UAE is home to more than 200 different nationalities. In 2013, the UAE’s total population was 9.2 million, of which 1.4 million are Emirati citizens and 7.8 million are expatriates. Established in December 1971, the country is a federation of seven emirates. The constituent emirates are Abu Dhabi (which serves as the capital), Ajman, Dubai, Fujairah, Ras al-Khaimah, Sharjah, and Umm al-Quwain. Each emirate is governed by an absolute monarch; together, they jointly form the Federal Supreme Council. One of the monarchs is selected as the President of the United Arab Emirates. The current UAE President is Khalifa bin Zayed Al Nahyan.
Islam is the official religion of the UAE, and Arabic is the official language, although English is widely used.
The Federal System of government includes the Supreme Council, Cabinet, Council of Ministers, parliamentary body, Federal National Council and independent judiciary.
The Federal Supreme Council is the highest constitutional authority that has legislative and executive powers with the ability to ratify federal laws, decrees, and plans general policies.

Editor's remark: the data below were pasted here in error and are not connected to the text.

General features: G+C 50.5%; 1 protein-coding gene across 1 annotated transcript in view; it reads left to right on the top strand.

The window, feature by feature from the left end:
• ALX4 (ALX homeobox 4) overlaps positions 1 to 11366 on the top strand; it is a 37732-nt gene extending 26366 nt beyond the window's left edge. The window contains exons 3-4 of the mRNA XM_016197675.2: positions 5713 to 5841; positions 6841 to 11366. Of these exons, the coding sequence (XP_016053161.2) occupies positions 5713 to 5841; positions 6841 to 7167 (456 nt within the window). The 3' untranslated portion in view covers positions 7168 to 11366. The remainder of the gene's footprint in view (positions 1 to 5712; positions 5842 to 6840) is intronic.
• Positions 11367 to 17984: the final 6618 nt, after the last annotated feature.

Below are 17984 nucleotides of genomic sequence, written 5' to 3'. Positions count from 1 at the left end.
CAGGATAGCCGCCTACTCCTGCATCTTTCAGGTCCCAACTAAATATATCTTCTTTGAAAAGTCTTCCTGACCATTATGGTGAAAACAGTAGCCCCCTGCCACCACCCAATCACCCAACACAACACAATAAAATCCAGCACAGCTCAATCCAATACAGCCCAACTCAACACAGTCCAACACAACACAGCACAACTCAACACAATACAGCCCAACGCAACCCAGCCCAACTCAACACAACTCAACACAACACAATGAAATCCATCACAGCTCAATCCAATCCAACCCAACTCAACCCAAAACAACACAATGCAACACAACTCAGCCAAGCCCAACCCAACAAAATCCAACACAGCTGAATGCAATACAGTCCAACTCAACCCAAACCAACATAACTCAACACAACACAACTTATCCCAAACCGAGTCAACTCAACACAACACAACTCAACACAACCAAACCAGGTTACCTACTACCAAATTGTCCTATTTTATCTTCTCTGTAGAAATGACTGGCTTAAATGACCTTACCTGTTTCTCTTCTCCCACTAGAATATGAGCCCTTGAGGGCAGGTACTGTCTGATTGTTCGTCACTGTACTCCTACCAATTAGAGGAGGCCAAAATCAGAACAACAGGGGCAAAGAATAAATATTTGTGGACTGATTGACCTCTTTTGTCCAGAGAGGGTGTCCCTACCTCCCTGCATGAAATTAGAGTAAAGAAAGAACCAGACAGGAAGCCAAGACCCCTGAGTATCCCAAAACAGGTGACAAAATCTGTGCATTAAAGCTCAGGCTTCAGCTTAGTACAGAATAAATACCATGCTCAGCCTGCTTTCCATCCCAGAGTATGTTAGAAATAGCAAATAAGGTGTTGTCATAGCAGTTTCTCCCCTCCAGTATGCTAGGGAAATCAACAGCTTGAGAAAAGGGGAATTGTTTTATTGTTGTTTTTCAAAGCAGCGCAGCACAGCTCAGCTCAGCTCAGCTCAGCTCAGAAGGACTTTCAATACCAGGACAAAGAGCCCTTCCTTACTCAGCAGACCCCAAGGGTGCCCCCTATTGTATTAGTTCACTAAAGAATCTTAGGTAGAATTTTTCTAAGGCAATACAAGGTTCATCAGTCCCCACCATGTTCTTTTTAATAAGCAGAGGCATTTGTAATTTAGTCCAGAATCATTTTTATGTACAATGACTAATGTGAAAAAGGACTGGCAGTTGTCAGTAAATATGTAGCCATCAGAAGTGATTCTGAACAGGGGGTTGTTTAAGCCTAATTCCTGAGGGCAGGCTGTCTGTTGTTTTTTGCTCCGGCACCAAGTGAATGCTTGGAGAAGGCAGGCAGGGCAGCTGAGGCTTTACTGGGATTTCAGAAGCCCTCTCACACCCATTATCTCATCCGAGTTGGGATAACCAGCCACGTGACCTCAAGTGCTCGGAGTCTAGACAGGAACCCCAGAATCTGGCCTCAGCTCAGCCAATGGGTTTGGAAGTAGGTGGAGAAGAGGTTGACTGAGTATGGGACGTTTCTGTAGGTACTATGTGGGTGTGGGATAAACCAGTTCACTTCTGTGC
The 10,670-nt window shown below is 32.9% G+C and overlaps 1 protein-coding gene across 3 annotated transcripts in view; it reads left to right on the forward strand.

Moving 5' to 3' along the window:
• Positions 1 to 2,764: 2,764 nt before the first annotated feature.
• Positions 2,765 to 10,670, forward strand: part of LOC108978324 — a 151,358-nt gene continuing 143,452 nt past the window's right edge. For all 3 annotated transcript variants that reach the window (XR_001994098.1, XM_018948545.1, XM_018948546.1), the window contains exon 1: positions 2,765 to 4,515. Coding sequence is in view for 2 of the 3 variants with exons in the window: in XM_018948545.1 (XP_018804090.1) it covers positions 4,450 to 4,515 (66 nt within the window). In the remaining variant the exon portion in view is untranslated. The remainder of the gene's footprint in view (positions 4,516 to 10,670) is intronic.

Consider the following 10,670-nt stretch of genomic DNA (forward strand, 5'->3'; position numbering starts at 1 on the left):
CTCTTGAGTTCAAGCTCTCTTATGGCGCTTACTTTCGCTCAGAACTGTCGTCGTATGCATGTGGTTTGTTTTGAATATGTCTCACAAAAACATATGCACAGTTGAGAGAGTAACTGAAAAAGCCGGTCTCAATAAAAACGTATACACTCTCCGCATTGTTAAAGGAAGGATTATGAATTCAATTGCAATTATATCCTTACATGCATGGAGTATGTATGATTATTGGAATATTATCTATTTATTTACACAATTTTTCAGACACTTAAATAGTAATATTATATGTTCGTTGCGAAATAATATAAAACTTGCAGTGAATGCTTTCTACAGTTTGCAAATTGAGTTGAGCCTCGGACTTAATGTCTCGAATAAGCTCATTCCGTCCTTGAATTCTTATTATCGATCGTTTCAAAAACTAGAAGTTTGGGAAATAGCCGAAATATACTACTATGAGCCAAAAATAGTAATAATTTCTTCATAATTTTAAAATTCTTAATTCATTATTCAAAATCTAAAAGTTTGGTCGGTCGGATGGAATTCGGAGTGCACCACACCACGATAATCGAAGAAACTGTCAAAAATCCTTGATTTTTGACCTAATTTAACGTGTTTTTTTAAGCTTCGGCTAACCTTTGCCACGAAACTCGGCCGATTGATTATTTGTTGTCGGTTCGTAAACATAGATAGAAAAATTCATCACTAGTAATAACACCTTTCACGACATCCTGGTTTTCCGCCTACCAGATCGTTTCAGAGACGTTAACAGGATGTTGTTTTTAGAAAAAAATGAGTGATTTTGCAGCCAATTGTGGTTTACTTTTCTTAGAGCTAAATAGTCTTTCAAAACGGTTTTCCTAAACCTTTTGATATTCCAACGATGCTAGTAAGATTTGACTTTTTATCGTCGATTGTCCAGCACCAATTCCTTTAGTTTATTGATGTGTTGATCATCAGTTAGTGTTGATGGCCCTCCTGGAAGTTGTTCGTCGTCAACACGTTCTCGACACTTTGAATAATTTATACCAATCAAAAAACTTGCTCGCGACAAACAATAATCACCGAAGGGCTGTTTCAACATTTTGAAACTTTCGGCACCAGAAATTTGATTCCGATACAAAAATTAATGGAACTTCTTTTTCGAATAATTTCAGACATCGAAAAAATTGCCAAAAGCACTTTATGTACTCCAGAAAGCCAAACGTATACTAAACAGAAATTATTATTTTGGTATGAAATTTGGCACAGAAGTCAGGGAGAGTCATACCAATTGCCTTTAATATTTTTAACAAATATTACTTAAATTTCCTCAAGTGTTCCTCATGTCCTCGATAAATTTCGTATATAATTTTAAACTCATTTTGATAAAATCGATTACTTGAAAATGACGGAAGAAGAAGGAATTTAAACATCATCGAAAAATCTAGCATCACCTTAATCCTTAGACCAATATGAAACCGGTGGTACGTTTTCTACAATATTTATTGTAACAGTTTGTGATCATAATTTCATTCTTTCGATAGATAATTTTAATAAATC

UAE COURT PROCEDURE
Many potential litigants can find the UAE legal system difficult to understand, particularly expats who are not familiar with a civil law system and with the Arabic language.
Accordingly with the UAE Court procedure, to commence a claim you need to set up the basis of the dispute and all of the documents filed at Court and the claim itself will need to be in Arabic or translated into Arabic by an official translator.
We make a reference to the F.A.Q. Page of the Dubai Courts website (See more at the official link) :
Should I get the documents in English, translated into Arabic, in order to submit them to the Court, despite of my being a non-Arabic speaker?
We have Interpreters Division in the court which provides free verbal interpretation services during the court sessions by interpreters specialized in English and other languages. As far as concerned to the documents should be legally translated and attested at their own expenses. In case of having documents issued out of the country, their translation must be attested by UAE embassy in that country which finally should be attested by UAE Ministry of Foreign Affairs which has offices in Abu Dhabi Dubai and Sharjah.
Do you need your documents to be translated and legalized in order to be submitted to a U.A.E. Court?
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